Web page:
Why culture and career development matter at a family office
No company, small or large, can win over the long run without energised employees who believe in the mission and understand how to achieve it
WRITTEN JULY 2020
The world of family offices is often thought of as the pinnacle for many within the wealth management industry. Whether it’s a single family office (SFO) or multi-family office (MFO), the chance to work on larger mandates for clients with more complex, multi-jurisdictional affairs, piques the interest of many.
For many, the industry lives up to expectations, and there are large numbers of people who have dedicated their careers to working with UHNW families, but for some the shine wears off after a couple of years. This isn’t good for the family they work for, or indeed for the industry, as a great deal of specialist knowledge is lost. Within wealth management and the discreet world of family offices, consistency and tenure are generally good things. So what are the challenges?
Each office is different
There is the old adage that “once you’ve seen one family office, you’ve seen one family office”. I think that’s generally true. Whilst many of the investment offices I’ve met seem to focus on investment management, real estate, and private equity, they invest in different sectors or with very different strategies, and so they aren’t all the same.
However, where I think offices differ the most are in their culture. Some have a very active principal, at others the family are very hands off. However, there are challenges in both scenarios. In the first scenario, the “risks” are around personal chemistry and whether senior employees have real autonomy. In the second scenario, whilst things can often start out rosy, motivation can slip quite quickly if the employee feels their principal isn’t that interested. It’s actually a very hard balance to find, though, as mentioned, many relationships work very well.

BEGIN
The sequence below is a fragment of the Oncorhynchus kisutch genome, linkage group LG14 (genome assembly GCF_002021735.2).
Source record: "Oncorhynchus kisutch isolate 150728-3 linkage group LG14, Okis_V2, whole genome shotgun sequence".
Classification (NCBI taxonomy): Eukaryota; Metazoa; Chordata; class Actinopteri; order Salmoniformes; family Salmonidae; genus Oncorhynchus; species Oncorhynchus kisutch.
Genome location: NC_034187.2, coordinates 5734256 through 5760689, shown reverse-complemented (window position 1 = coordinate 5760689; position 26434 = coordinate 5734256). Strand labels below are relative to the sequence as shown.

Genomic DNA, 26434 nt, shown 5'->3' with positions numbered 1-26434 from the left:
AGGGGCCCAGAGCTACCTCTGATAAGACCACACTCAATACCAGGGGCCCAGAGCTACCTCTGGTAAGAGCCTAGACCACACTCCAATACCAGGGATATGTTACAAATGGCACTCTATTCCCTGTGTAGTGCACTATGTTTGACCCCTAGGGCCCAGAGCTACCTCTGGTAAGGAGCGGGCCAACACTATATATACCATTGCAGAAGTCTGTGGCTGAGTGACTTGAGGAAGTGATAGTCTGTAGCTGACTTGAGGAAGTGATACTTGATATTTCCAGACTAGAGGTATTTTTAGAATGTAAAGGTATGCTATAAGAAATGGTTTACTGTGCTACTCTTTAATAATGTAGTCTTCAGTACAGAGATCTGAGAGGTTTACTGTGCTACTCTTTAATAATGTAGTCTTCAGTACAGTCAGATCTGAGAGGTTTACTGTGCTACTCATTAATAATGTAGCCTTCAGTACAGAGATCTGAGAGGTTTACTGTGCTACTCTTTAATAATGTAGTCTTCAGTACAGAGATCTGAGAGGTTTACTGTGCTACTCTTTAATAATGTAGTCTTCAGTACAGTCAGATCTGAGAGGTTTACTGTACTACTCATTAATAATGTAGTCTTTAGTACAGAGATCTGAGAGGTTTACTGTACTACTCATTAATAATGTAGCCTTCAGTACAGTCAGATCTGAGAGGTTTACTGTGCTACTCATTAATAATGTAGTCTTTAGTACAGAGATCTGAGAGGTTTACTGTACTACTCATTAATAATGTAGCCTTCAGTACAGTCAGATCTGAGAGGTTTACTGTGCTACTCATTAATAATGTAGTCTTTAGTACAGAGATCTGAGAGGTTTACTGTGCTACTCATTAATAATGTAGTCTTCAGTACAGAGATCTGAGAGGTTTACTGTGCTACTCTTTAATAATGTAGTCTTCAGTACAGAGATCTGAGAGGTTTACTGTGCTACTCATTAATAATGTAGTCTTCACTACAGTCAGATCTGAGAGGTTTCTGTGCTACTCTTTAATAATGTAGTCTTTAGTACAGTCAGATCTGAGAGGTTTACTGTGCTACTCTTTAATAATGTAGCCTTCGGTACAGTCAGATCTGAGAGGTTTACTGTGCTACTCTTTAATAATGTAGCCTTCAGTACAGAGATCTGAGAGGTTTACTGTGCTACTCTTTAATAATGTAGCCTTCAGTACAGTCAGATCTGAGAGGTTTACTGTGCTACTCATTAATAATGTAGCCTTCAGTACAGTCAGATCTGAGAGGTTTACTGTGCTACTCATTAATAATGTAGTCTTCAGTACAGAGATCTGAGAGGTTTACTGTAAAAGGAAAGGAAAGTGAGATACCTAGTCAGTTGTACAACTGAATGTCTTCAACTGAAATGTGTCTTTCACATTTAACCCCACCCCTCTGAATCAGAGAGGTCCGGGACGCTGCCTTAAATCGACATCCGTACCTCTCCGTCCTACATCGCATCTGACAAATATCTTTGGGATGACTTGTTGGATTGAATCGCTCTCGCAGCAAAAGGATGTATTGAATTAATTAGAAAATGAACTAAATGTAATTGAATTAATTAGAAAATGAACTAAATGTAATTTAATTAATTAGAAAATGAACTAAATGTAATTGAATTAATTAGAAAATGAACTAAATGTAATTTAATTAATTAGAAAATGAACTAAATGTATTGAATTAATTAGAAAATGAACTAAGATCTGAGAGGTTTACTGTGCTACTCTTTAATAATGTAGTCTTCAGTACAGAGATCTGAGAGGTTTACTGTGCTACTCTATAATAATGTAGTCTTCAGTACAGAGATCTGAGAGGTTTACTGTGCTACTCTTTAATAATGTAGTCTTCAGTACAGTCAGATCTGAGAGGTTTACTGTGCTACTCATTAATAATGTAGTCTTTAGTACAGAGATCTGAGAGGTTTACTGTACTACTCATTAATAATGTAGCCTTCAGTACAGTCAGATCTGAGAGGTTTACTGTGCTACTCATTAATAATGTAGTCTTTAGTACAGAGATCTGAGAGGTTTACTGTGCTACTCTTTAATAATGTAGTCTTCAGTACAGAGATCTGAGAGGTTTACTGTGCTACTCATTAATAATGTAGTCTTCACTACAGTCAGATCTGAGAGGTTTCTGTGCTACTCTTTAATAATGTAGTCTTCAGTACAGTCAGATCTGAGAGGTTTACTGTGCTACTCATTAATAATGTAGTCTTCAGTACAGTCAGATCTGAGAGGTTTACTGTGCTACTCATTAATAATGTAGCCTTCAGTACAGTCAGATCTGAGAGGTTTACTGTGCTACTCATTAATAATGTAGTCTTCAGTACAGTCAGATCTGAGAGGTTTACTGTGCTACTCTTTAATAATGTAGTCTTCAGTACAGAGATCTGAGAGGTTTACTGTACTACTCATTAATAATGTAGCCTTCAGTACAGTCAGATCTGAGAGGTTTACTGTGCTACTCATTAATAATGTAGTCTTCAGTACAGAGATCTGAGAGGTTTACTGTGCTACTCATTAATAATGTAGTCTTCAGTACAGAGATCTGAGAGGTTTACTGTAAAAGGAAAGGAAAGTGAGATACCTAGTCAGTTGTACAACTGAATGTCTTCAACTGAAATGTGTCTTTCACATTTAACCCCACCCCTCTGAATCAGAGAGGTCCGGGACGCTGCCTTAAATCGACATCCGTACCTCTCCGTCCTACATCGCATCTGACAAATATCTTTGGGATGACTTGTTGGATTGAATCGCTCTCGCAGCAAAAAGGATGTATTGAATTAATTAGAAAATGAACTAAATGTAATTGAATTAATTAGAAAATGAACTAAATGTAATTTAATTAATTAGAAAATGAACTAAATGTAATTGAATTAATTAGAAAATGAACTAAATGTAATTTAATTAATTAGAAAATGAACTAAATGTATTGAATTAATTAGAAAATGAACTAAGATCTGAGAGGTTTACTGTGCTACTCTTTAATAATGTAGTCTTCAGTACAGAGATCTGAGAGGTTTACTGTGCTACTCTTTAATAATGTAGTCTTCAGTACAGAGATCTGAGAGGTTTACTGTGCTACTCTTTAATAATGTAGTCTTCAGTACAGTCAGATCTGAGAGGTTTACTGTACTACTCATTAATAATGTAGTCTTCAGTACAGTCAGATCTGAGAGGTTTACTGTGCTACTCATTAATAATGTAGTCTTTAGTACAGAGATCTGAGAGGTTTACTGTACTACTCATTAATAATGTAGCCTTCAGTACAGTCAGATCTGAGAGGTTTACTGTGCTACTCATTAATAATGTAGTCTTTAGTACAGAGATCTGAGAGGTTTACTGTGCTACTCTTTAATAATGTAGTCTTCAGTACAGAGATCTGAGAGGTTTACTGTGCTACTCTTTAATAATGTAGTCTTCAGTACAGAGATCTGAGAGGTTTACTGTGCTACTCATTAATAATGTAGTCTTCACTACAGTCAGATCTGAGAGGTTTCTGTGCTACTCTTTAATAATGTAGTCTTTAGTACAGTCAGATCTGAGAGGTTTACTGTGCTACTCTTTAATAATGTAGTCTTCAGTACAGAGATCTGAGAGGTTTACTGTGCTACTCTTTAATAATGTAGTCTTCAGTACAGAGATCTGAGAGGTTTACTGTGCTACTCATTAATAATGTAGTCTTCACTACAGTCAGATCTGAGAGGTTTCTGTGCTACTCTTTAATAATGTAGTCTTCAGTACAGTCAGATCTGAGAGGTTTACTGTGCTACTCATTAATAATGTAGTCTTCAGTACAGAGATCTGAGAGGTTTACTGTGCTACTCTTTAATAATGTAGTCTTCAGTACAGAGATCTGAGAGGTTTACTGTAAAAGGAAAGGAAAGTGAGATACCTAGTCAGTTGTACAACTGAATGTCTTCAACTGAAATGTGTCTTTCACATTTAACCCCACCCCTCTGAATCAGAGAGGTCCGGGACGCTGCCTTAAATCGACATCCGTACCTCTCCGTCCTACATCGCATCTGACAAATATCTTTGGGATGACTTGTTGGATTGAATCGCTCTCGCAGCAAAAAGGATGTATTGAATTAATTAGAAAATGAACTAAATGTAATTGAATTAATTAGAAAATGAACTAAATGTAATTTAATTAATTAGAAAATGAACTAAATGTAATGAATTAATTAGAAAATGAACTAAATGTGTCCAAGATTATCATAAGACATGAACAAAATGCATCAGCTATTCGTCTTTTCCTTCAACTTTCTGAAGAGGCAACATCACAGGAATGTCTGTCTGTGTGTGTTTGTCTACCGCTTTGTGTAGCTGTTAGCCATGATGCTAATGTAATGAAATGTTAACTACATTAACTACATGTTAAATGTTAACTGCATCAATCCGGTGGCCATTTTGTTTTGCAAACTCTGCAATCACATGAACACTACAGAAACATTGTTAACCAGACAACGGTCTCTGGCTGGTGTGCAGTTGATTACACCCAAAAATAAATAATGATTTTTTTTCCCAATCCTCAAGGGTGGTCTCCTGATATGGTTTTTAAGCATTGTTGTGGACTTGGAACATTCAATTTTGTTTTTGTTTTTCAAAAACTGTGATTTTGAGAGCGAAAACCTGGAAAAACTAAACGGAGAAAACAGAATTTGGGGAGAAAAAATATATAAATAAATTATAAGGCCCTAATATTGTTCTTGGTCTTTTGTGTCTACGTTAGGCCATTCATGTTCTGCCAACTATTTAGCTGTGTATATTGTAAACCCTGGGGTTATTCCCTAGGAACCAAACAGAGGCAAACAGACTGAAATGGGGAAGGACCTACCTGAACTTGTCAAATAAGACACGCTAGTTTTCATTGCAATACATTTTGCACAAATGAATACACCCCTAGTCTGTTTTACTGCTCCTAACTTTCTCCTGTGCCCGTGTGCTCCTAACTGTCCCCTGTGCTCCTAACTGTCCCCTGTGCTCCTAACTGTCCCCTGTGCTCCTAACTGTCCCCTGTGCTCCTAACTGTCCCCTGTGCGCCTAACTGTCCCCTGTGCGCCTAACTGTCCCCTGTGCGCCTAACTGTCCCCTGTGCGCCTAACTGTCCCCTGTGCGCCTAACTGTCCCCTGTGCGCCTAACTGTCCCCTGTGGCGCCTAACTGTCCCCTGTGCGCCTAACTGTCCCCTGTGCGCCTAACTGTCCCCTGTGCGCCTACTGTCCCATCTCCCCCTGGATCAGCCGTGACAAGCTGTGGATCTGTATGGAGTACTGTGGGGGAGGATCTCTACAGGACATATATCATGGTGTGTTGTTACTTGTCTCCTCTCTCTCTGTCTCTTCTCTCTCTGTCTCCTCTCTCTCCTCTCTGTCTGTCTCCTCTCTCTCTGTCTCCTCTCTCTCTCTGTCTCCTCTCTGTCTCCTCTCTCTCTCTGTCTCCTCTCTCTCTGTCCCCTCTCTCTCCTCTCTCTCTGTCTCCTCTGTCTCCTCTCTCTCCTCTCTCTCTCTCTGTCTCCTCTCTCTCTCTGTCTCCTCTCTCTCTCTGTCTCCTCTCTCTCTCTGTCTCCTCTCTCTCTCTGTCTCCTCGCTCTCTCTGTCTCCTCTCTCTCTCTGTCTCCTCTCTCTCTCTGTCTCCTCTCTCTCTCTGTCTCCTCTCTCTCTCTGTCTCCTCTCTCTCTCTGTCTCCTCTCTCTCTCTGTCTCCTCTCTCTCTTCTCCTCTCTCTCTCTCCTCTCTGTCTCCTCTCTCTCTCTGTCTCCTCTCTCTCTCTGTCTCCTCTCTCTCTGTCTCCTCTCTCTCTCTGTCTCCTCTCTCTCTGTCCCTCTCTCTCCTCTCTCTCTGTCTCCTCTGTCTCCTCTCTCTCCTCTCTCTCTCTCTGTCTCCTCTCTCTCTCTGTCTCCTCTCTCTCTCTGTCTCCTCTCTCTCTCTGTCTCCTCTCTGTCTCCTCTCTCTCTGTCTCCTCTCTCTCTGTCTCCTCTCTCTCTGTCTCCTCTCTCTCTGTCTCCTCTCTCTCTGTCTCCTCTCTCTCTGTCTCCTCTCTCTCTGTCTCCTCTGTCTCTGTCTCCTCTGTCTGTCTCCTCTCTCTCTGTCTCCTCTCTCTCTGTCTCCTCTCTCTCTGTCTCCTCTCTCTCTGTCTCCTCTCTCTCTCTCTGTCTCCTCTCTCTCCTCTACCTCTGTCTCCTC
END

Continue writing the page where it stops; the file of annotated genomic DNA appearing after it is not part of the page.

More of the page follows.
The challenge for many offices, however, is that they aren’t very large in any one department. How many people look after investments in each office? How many lawyers are there? Lifestyle managers and PAs? How many people manage private assets? Clearly MFOs have an advantage over SFOs where each department can be staffed by relatively few people, and career progression can be hard to come by.
Where many of us misunderstand the labour market is that we assume that people are always on a journey and are never happy with their current destination. Many are very happy with their role and would be happy not to progress again, particularly if this involves relocation, but some will want progression and all want recognition. Others will enjoy building a very close relationship with a particular family. Regardless, it’s important that leaders and families work hard to ensure there is a recognition and appraisal structure in place. Not only does “what gets measured gets done” apply, but in my experience most high quality employees enjoy being appraised.
In an article we wrote some time ago about culture and values we identified three positive outcomes of clearly defining a firm’s culture. These are particularly pertinent for firms managing external clients, namely:
- An improvement in how they treat customers and therefore, assuming the business is client centric, they will retain and attract customers easier
- A well trained and engaged workforce that demonstrates the same behaviours as a quality management team, and implements their values, will be more successful, and therefore businesses will grow quicker. Relationships with customers and suppliers will flourish making the business more dynamic
- By encouraging positive behaviours, and by feeling more engaged, colleagues will communicate better and be more willing to share best practice
Family offices work very hard to identify and attract talent, and it’s important that they also pull the right levers to retain their valuable staff.
For more information on Fram and how we may help you, please don’t hesitate to contact me on 01525 864 372 or email email@example.com
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